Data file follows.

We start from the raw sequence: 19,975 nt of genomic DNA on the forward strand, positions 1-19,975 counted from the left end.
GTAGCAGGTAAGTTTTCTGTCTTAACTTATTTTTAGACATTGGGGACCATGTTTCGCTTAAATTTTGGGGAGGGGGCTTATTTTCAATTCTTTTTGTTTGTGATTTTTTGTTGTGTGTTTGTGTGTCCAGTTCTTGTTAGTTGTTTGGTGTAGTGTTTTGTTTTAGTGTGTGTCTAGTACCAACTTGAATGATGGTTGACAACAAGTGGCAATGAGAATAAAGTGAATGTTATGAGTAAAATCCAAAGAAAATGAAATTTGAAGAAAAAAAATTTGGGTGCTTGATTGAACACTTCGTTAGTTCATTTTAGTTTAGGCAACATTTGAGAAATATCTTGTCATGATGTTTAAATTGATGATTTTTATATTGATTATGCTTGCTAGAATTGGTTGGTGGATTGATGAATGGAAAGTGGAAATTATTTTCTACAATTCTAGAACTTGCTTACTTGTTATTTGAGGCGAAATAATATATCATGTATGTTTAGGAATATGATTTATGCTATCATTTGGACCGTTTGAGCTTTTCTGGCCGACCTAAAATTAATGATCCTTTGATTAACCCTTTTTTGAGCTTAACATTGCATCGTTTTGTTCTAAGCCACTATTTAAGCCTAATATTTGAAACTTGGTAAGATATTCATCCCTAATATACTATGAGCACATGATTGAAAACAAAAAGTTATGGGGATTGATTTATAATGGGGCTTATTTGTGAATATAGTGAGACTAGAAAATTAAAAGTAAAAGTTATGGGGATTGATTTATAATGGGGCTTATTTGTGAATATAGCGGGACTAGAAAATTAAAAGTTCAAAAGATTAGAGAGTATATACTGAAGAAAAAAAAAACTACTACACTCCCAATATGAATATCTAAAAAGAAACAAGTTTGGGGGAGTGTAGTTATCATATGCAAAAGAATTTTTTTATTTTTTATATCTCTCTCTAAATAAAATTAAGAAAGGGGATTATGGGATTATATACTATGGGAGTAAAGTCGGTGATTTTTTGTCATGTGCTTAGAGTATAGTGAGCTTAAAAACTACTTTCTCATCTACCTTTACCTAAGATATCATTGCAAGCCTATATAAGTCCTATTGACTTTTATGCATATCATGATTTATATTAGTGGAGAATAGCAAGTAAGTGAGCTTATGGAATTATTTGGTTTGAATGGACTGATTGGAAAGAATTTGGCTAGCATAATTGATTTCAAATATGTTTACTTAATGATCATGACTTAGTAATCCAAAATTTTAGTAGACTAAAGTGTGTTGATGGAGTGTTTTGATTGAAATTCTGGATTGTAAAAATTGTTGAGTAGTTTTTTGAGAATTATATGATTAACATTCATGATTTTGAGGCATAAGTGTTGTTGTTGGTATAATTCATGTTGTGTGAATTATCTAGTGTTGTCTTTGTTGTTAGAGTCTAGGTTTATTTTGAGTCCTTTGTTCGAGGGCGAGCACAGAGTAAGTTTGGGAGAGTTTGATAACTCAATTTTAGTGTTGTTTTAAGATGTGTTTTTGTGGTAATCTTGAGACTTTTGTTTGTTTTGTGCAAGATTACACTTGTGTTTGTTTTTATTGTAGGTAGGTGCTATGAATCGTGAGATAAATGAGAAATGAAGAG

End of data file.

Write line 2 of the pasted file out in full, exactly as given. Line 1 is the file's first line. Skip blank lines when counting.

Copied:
GTAGCAGGTAAGTTTTCTGTCTTAACTTATTTTTAGACATTGGGGACCATGTTTCGCTTAAATTTTGGGGAGGGGGCTTATTTTCAATTCTTTTTGTTTGTGATTTTTTGTTGTGTGTTTGTGTGTCCAGTTCTTGTTAGTTGTTTGGTGTAGTGTTTTGTTTTAGTGTGTGTCTAGTACCAACTTGAATGATGGTTGACAACAAGTGGCAATGAGAATAAAGTGAATGTTATGAGTAAAATCCAAAGAAAATGAAATTTGAAGAAAAAAAATTTGGGTGCTTGATTGAACACTTCGTTAGTTCATTTTAGTTTAGGCAACATTTGAGAAATATCTTGTCATGATGTTTAAATTGATGATTTTTATATTGATTATGCTTGCTAGAATTGGTTGGTGGATTGATGAATGGAAAGTGGAAATTATTTTCTACAATTCTAGAACTTGCTTACTTGTTATTTGAGGCGAAATAATATATCATGTATGTTTAGGAATATGATTTATGCTATCATTTGGACCGTTTGAGCTTTTCTGGCCGACCTAAAATTAATGATCCTTTGATTAACCCTTTTTTGAGCTTAACATTGCATCGTTTTGTTCTAAGCCACTATTTAAGCCTAATATTTGAAACTTGGTAAGATATTCATCCCTAATATACTATGAGCACATGATTGAAAACAAAAAGTTATGGGGATTGATTTATAATGGGGCTTATTTGTGAATATAGTGAGACTAGAAAATTAAAAGTAAAAGTTATGGGGATTGATTTATAATGGGGCTTATTTGTGAATATAGCGGGACTAGAAAATTAAAAGTTCAAAAGATTAGAGAGTATATACTGAAGAAAAAAAAAACTACTACACTCCCAATATGAATATCTAAAAAGAAACAAGTTTGGGGGAGTGTAGTTATCATATGCAAAAGAATTTTTTTATTTTTTATATCTCTCTCTAAATAAAATTAAGAAAGGGGATTATGGGATTATATACTATGGGAGTAAAGTCGGTGATTTTTTGTCATGTGCTTAGAGTATAGTGAGCTTAAAAACTACTTTCTCATCTACCTTTACCTAAGATATCATTGCAAGCCTATATAAGTCCTATTGACTTTTATGCATATCATGATTTATATTAGTGGAGAATAGCAAGTAAGTGAGCTTATGGAATTATTTGGTTTGAATGGACTGATTGGAAAGAATTTGGCTAGCATAATTGATTTCAAATATGTTTACTTAATGATCATGACTTAGTAATCCAAAATTTTAGTAGACTAAAGTGTGTTGATGGAGTGTTTTGATTGAAATTCTGGATTGTAAAAATTGTTGAGTAGTTTTTTGAGAATTATATGATTAACATTCATGATTTTGAGGCATAAGTGTTGTTGTTGGTATAATTCATGTTGTGTGAATTATCTAGTGTTGTCTTTGTTGTTAGAGTCTAGGTTTATTTTGAGTCCTTTGTTCGAGGGCGAGCACAGAGTAAGTTTGGGAGAGTTTGATAACTCAATTTTAGTGTTGTTTTAAGATGTGTTTTTGTGGTAATCTTGAGACTTTTGTTTGTTTTGTGCAAGATTACACTTGTGTTTGTTTTTATTGTAGGTAGGTGCTATGAATCGTGAGATAAATGAGAAATGAAGAG